James Douglas, 14th Earl of Morton

James Douglas, 14th Earl of Morton, KT, PRS (1702 – 12 October 1768) was a Scottish astronomer and representative peer who was president of the Philosophical Society of Edinburgh from its foundation in 1737 until his death.[1] He also became president of the Royal Society (24 March 1764), and was a distinguished patron of science, and particularly of astronomy.

The Earl of Morton
James Douglas Davison.jpg
Portrait of Douglas with his family by Jeremiah Davison, 1740
16th President of the Royal Society
In office
1764–1768
Preceded byGeorge Parker
Succeeded byJames Burrow
Personal details
Born1702 (1702)
Edinburgh, Scotland, UK
Died12 October 1768(1768-10-12) (aged 65–66)

He was born in Edinburgh as the son of George Douglas, 13th Earl of Morton and his second wife Frances Adderley. He graduated MA from King's College, Cambridge, in 1722.[2][3] In 1746 he visited France, and was imprisoned in the Bastille, probably as a Jacobite.[4] He had a long lasting tendency to protest the actions of the British government.

FamilyEdit

He was twice married: firstly to Agatha, daughter of James Halyburton of Pitcur, Forfarshire, by whom he was the father of three sons, two of whom died young, and three daughters. The second son, Sholto Douglas, 15th Earl of Morton, succeeded him. Secondly, on 31 July 1755, at St James's Church, Piccadilly, he married Bridget, daughter of Sir John Heathcote, Bt., of Normanton,[5] who bore him a son, John (b. 4 July 1756),[6] and a daughter, Bridget (b. 3 May 1758).[7] His wife, Bridget, outlived him by thirty-seven years.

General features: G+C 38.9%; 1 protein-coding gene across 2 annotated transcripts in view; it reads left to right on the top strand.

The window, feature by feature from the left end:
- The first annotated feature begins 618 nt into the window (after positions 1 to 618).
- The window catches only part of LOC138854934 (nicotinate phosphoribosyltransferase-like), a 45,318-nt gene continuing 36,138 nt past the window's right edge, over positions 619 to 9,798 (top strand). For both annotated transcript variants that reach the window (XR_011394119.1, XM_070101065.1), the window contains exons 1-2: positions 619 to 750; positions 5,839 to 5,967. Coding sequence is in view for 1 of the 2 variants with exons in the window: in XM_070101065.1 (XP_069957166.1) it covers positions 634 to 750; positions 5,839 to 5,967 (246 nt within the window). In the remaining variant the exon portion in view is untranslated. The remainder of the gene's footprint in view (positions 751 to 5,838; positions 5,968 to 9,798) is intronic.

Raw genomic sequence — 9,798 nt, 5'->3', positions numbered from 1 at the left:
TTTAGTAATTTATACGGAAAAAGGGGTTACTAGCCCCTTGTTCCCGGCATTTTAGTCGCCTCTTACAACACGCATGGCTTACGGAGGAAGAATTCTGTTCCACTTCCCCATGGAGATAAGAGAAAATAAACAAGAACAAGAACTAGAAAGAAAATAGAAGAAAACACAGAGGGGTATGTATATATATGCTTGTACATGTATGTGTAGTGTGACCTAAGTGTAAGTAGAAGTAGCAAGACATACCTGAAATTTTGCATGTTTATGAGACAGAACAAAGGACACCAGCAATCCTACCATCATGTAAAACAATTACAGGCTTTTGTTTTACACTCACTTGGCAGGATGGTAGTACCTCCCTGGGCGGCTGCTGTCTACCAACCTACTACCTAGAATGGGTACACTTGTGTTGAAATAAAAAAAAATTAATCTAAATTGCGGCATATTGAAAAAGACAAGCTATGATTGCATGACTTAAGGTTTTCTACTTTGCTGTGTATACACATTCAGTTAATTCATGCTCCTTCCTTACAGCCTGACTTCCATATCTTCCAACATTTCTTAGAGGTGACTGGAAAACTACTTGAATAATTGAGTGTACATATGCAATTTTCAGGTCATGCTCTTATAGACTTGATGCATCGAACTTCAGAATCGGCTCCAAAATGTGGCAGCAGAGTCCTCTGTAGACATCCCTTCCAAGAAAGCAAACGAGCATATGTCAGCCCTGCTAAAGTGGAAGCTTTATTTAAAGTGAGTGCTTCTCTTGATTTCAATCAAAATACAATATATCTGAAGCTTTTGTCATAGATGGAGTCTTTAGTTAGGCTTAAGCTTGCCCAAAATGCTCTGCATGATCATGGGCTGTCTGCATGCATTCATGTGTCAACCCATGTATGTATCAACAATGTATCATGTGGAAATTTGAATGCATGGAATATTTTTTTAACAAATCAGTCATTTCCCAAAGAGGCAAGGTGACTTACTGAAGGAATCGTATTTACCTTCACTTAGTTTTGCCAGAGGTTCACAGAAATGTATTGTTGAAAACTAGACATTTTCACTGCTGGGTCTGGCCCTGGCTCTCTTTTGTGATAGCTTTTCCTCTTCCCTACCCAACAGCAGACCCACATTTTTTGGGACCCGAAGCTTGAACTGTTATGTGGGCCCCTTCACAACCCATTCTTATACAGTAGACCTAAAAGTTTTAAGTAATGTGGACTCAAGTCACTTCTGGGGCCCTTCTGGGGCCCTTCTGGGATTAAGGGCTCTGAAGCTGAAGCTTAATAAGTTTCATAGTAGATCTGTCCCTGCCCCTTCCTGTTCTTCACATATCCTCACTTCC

LegacyEdit

Moreton Bay in Queensland, Australia, was named after Lord Morton by Lieutenant James Cook (the spelling being an error in the published account of Cook's voyage in HMS Endeavour). Lord Morton had been influential in obtaining a grant of £4,000 to finance the voyage.[8] Cook had been instructed by the earl to regard the native populations of the places he might visit as "human creatures, the work of the same omnipotent Author, equally under his care with the most polished European ... No European nation has the right to occupy any part of their country ... without their voluntary consent“.[9]

In popular mediaEdit

Actor Brian Cox was cast as Lord Morton in the TV series, Longitude in 2000.[10]

ReferencesEdit

  1. ^ Emerson, Roger L. (1985). "The Philosophical Society of Edinburgh 1768–1783". The British Journal for the History of Science. Cambridge University Press. 18 (3): 255–303. doi:10.1017/s0007087400022391. PMID 11620799.
  2. ^ Anita Guerrini, 'Douglas, James, fourteenth earl of Morton (1702–1768)', Oxford Dictionary of National Biography, Oxford University Press, Sept 2004; online edn, Oct 2005. Retrieved 26 August 2008. So also the original DNB
  3. ^ "Douglas, James (DGLS720J)". A Cambridge Alumni Database. University of Cambridge.
  4. ^ "Douglas, James (1702-1768)" . Dictionary of National Biography. London: Smith, Elder & Co. 1885–1900.
  5. ^ The Register of Marriages solemnized in the Parish Church of St James within the Liberty of Westminster & County of Middlesex. 1754–1765. 31 July 1755.
  6. ^ The Register of Births & Baptisms in the Parish of St James within the Liberty of Westminster Vol. IV. 1741–1760. 22 July 1756.
  7. ^ The Register of Births & Baptisms in the Parish of St James within the Liberty of Westminster Vol. IV. 1741–1760. 29 May 1758.
  8. ^ "Moreton Bay (entry 22810)". Queensland Place Names. Queensland Government. Retrieved 12 December 2016.
  9. ^ King, Michael: The Penguin History of New Zealand, location 1237/6839 Kindle edition, Penguin Books 2003.
  10. ^ "Longitude © (1999)". Retrieved 22 June 2021.
Masonic offices
Preceded by Grand Master of the
Grand Lodge of Scotland

1739–1740
Succeeded by
Grand Master of the
Premier Grand Lodge of England

1741–1742
Succeeded by
Political offices
Preceded by Lord Clerk Register
1760–1768
Succeeded by
Peerage of Scotland
Preceded by  
Earl of Morton

1738–1768
Succeeded by
Professional and academic associations
Preceded by 16th President of the Royal Society
1764–1768
Succeeded by